What Is a Sole Trader? (2021 Update)
Operating as a sole trader is one of the most common ways to run a business. Learn more about it in this guide.
Being a sole trader is the simplest and most common business structure when starting a business. This business structure an easy and cost effective option which allows you to retain ultimate control of your business. This allows greater flexibility for growth of your business without pre-established restrictions. Registering as a sole trader also allows for reduced tax payable on employment income if there has been a loss, subject to some conditions.
How to register as a sole trader
As a sole trader, you can use your individual tax file number (TFN) to lodge your tax return. It is important to note that the profits of the business are treated as personal income. You must report the business income you earn (after expenses) and pay income tax using your personal TFN. Alternatively, if you carry out an enterprise you can apply for an ABN and use this number for all your business dealings. If your enterprise earns over $75,000 or more per year you will need to register for GST.
- You are your own boss and you receive all profits
- The set-up costs are inexpensive allowing you the best chances to launch your business. It is also simple and easy to establish your business for operations
- Your business dealings remain private
- If you are an Australian resident the first $18,200 profit is tax free
- You can easily wind up your business if necessary
- If your business is successful and rapidly grows you can easily change the legal structure of your business
- Operating as a sole trader is the cheapest business structure to set up, however some of these initial advantages can be outweighed if your business rapidly expands
- Legal liability and protection of personal assets is a major of disadvantage of being a sole trader. For example, your personal assets may be attacked for large debts or any shortfalls the business owes
- As your business starts to flourish, sole traders are taxed at a higher rate than companies. A sole trader tax rate of 42 per cent will apply when the combined income exceeds $52,000, or at 47 per cent if it exceeds $62,500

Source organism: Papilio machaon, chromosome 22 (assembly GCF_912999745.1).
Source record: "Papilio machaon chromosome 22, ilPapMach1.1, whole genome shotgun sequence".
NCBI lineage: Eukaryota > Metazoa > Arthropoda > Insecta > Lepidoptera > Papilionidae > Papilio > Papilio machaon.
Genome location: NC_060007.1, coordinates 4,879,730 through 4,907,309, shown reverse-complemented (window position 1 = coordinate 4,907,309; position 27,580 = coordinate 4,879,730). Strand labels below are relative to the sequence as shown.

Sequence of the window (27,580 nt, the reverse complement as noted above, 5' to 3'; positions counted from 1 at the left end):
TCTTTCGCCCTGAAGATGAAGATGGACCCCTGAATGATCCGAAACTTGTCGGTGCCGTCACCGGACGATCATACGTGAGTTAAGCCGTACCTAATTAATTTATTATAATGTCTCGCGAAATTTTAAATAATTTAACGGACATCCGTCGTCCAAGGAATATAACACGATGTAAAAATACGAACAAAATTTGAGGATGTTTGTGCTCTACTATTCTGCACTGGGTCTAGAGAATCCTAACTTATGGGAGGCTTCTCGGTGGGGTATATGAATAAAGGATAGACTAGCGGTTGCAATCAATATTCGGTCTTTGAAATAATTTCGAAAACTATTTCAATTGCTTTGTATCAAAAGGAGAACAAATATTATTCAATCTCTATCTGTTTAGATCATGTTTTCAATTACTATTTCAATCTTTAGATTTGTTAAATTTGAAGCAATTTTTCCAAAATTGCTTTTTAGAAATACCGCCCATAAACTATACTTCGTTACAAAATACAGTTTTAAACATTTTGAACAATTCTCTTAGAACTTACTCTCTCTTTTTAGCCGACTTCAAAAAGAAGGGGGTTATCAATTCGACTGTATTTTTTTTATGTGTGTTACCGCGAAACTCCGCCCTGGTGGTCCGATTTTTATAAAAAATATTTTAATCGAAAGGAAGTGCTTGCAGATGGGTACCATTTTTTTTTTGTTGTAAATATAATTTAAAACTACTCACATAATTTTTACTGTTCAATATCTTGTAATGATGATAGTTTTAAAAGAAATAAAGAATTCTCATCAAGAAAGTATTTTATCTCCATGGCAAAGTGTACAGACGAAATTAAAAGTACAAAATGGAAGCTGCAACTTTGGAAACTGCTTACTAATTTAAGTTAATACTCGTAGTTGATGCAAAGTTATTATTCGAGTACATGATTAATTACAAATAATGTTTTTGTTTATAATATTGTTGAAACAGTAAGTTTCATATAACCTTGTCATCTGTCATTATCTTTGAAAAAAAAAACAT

- A sole trader is responsible for setting up their own Superannuation arrangements. However, you may be able to claim a tax deduction for personal contributions
- WorkCover does not protect sole traders. Your business may need Accident Insurance
What are the alternatives?
As your business grow you may want to consider:
A Partnership combines the resources and expertise of a number of people. The profits and losses are shared amongst the partners and any profits do not need to be disclosed to the public.
A Company is a separate legal entity, its shareholders are not liable for its debts. A company can trade anywhere in Australia and has a lower tax rate than the highest tax bracket for individuals.
When your business is starting out operating as a sole trader can be a great business structure it is simple to set up, flexible and low cost. However as you business grows incorporating will limit liability and decrease taxes, eliminating many disadvantages.
Dominic is the CEO of Lawpath, dedicating his days to making legal easier, faster and more accessible to businesses. Dominic is a recognised thought-leader in Australian legal disruption, and was recognised as a winner of the 2015 Australian Legal Innovation Index.